Are you looking for, what is central bank its definition and its functions as per the syllabus of economics (Macroeconomics) class 12 CBSE Board.
I have explained this topic strictly to the syllabus of class 12.
Definition of Central Bank in Economics class 12
The various book has given the definition of Central Bank. I am giving all definitions of the central bank as per the syllabus of class 12 in various reference books.
“A central bank is a bank specially created by the government to serve as an apex bank to carry out monetary policy of the country in the public interest through the various functions assigned to it.”S.K Aggarwal
“Central Bank is the Apex body, that controls operates regulates and directs the entire banking and monetary structure of the country.”Sandeep Garg
“The central bank is an apex bank that controls the entire banking system of a country. It is the sole agency of note issuing and controls the supply of money in the economy. It serves as a banker to the government and manages forex reserves of the country.”T.R Jain
Note:- Name of India’s Central Bank is ‘Reserve Bank of India’ and situated in Delhi.
Read Here:- What is Money and its Definition
Functions of Central Bank in Economics class 12
Following are some traditional functions of the central bank.
1. Bank of Issue:-
Bank of issue means, a bank that has the exclusive legal right to issue currency notes. The central bank has the monopoly to issue currency notes in a country
Reasons for this monopoly:-
There are two reasons for this exclusive right to the central bank to issue note is
- It brings uniformity in note circulation.
- It given a central bank some direct control over money supply.
2. Government’s banker, agent and advisor:-
Government Banker:- All government departments’ bank accounts are kept by the central bank. It performs the same banking functions for the government as a commercial bank does for its customers.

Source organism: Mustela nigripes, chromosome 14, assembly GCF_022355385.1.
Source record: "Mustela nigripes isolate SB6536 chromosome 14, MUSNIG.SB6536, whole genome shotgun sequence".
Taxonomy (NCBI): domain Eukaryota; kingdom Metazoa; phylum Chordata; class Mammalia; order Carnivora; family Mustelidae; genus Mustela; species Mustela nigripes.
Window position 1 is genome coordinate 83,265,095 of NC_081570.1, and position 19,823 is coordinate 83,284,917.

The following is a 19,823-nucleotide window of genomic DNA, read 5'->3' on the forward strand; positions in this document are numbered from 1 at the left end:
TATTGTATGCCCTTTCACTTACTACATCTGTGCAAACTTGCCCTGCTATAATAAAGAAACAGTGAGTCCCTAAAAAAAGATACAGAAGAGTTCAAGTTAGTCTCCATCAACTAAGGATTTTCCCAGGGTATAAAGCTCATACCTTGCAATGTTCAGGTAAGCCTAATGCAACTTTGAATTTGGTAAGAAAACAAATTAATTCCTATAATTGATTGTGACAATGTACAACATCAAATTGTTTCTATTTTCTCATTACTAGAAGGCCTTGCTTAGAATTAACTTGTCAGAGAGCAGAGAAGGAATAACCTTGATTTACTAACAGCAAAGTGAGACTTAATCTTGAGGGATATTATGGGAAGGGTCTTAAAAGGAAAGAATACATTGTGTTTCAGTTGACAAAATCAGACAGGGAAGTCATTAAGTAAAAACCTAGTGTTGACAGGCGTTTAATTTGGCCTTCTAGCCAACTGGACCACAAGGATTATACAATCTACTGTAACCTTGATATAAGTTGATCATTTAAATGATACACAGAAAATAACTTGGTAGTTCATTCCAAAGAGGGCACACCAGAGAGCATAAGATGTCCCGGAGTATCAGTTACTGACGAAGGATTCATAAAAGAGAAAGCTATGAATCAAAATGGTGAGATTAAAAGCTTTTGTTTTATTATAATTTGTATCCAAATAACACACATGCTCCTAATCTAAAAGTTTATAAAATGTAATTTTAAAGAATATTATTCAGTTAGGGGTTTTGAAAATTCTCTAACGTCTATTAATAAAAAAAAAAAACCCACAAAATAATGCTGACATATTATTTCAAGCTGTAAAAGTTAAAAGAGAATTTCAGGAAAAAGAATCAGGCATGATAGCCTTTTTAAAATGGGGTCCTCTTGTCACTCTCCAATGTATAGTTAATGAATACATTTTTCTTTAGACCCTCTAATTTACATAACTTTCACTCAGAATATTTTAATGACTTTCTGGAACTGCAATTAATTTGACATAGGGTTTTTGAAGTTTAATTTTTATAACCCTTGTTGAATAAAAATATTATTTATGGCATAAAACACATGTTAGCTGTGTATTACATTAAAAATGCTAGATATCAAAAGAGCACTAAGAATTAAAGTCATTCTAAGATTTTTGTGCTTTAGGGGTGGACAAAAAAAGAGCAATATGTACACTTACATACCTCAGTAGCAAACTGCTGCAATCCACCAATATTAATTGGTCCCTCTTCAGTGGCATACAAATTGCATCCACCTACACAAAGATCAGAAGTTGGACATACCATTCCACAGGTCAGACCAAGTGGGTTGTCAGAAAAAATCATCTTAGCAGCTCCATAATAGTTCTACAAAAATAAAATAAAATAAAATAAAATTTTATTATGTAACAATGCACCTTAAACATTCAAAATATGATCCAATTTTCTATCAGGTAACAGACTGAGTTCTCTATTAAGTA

It performs the following functions for government
- It accepts deposits of government
- It undertakes inter-bank transfers
- It also provide loans to government.
Agent:- Central bank also provides various services as an agent to the government.
- It manages public debt.
- It carry out payment of interest on this debt etc.
Advisor:- It also acts as the advisor to the government. It guides the government on various financial matters such as
- Money market
- Capital market
- government loans
- Economic policy
3. Bankers Bank and Supervisor
It’s mandatory for commercial banks to keep a certain amount of public deposits as reserves. The reserves percentage is fixed by the central bank.
A fixed percentage of these reserves has to be deposited by the commercial banks to the central bank.
Apart from it, if the commercial bank has surplus cash. It can deposit it to the central bank.
This reserve is used by the central bank to meet emergency cash needs to individual commercial banks by giving them loans.
Thus is says the central bank performs the functions of bankers’ banks.
Supervisor:- A central bank is the apex body and supervises the functioning of commercial banks. It formulates various rules and policies for a commercial bank to follow such as
- Branch Expansion
- Undertakes periodic inspection of banks.
4. Controller of Credit
Central bank has the legal power to regulate of control the credit creation activity, i.e lending activity of commercial banks.
In order to perform this task. The Central bank influences both
- The lending activity of the commercial bank.
- Borrowing demand from these banks.
Following are the main instruments a central bank opts to control credit creation.
Bank rate is the interest rate at which a commercial bank can borrow from central bank to meet its long term needs.
In order to reduce credit creation, the central bank raises the bank rate. when a commercial bank borrows money at a higher rate from the central bank.
As a chain effect, commercial banks offer loans to the public at a higher rate of interest. Less public avail loans from the commercial banks due to a higher rate of interest.
Credit creation by commercial banks is reduced. less money power goes to the public.
The purchasing power of the public is reduced, demand reduces, and as a chain effect, it controls (checks) inflation.